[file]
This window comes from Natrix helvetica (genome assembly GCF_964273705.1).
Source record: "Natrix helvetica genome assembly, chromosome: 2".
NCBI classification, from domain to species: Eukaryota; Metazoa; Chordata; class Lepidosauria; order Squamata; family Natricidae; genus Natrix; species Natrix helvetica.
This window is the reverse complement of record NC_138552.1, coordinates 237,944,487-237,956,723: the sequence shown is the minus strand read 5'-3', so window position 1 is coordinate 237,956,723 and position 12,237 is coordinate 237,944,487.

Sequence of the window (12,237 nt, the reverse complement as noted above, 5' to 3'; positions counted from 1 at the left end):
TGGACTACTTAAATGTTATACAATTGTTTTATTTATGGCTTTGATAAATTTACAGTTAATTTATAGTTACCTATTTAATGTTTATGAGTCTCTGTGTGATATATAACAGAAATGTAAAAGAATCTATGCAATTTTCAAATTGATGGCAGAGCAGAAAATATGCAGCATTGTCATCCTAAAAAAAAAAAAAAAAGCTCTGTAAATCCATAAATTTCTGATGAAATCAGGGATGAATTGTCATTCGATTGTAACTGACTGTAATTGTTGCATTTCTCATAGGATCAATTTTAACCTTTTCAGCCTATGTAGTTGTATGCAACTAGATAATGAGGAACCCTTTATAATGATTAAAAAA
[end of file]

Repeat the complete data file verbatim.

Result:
This window comes from Natrix helvetica (genome assembly GCF_964273705.1).
Source record: "Natrix helvetica genome assembly, chromosome: 2".
NCBI classification, from domain to species: Eukaryota; Metazoa; Chordata; class Lepidosauria; order Squamata; family Natricidae; genus Natrix; species Natrix helvetica.
This window is the reverse complement of record NC_138552.1, coordinates 237,944,487-237,956,723: the sequence shown is the minus strand read 5'-3', so window position 1 is coordinate 237,956,723 and position 12,237 is coordinate 237,944,487.

Sequence of the window (12,237 nt, the reverse complement as noted above, 5' to 3'; positions counted from 1 at the left end):
TGGACTACTTAAATGTTATACAATTGTTTTATTTATGGCTTTGATAAATTTACAGTTAATTTATAGTTACCTATTTAATGTTTATGAGTCTCTGTGTGATATATAACAGAAATGTAAAAGAATCTATGCAATTTTCAAATTGATGGCAGAGCAGAAAATATGCAGCATTGTCATCCTAAAAAAAAAAAAAAAAGCTCTGTAAATCCATAAATTTCTGATGAAATCAGGGATGAATTGTCATTCGATTGTAACTGACTGTAATTGTTGCATTTCTCATAGGATCAATTTTAACCTTTTCAGCCTATGTAGTTGTATGCAACTAGATAATGAGGAACCCTTTATAATGATTAAAAAA